A study by California Public Utilities Commission reported that, in the United States, for the case of large-scale solar PV installations, prices of less than $ 1 per watt are relatively common [60]. In a number of locations such as California and Southwest US, solar PV has managed to reach grid parity, that is, the cost of solar PV is competitive with the price gas-fired or coal-fired generation. Essentially, it is now apparent that at a carbon price of about $ 50 per ton, which is likely to increase the price of coal power generation by about 5c per kWh, solar PV is likely to be cost competitive in several regions in the United States [5]. In the context of India, Solar PV has not reached grid parity [55]. The constantly decreasing price of solar PV has played a pivotal role in increasing the number of solar PV installations globally. It has also been estimated that the total investment in renewable sources of energy in 2012 was more that the total investments in carbon based electricity production. In addition, numerous governments have implemented a number of financial incentives aimed at encouraging their citizens to utilise solar power such as feed-in tariffs and subsidies [5]. Furthermore, renewable portfolio standards have imposed a mandate on government institutions to acquire or generate a particular proportion of renewable power irrespective of the increase in the procurement costs. In several countries, Renewable Portfolio Standards goals can be attained by a blend of hydrogen, hydroelectric, municipal solid waste, geothermal, ocean, landfill gas, biomass, wind and solar energies [8]. It is also projected solar power technologies will compete against conventional energy technologies without subsidies by 2015 [8].

Energy Returned on the Energy Invested and Energy Pay Back Time

The energy payback time refers to the time needed to produce as much energy as the amount of energy that was consumed when the system was being produced [8]. As of 2000, the energy payback time for solar PV systems was 8-11 years. In 2006, the energy payback time was about 1.5-3.5 years (for crystalline silicon-based solar PV systems) and 1-1.5 years (thin film technologies in South Europe [8]. The energy returned on the energy invested (EROEI), sometimes referred to as Energy Return on Investment, refers to the ratio of the electricity generated to the energy needed to build and sustain the power generating equipment [8]. It is important to note that EROI is not similar to the Economic Return on Investment (ROI); this varies depending on the local energy prices, the metering techniques and the available subsidies [8]. With solar PV systems having lifetimes of more than 30 years, the EROEI of solar PV systems range between 10 and 30, which implies that they generate sufficient energy in the course of their lifetimes to make multiple reproductions of themselves (about 6 to 31 reproductions); this depends on the geographic location and the materials used in the manufacture of the module, which accounts for the range [8].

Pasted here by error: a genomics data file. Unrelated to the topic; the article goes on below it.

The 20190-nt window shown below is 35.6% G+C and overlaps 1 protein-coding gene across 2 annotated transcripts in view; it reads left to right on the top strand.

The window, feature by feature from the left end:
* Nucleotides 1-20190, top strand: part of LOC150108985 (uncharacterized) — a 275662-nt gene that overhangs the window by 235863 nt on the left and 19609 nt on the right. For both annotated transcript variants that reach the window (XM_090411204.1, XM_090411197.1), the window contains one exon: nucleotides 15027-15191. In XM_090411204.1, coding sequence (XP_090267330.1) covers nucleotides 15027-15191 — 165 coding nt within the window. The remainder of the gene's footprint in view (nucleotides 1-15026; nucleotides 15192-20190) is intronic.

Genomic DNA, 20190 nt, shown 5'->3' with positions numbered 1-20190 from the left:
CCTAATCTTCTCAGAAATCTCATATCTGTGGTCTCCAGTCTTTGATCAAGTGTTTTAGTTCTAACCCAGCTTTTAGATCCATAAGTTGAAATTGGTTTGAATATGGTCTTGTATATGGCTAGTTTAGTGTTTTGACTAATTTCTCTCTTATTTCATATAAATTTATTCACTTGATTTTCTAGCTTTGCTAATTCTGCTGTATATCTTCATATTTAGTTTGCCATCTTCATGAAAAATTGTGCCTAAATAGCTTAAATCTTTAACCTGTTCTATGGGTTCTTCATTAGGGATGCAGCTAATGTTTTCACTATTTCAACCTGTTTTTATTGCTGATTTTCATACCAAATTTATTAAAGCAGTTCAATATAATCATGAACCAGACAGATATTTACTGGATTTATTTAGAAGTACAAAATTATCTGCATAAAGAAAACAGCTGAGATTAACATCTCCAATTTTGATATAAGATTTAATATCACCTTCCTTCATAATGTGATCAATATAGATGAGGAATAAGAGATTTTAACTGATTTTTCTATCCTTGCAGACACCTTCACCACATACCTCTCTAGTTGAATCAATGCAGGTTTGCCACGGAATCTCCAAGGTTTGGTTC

Power Costs

There are numerous solar energy technologies that are currently competing in various energy markets, especially the centralised power supply, stand-alone or off-grid applications and the grid connected power generation [9]. For example, large scale CSP and solar PV technologies are competing with other technologies poised to be integrated in the centralised power grid. Similarly, small scale solar energy applications are competing with other technologies such as off grid wind power systems and diesel generators [6]. The conventional approach to compare the cost of electricity generation from diverse technologies significantly draws upon the “levelized cost” approach (LCOE) of a power generating plant, which is computed using the following equation [7].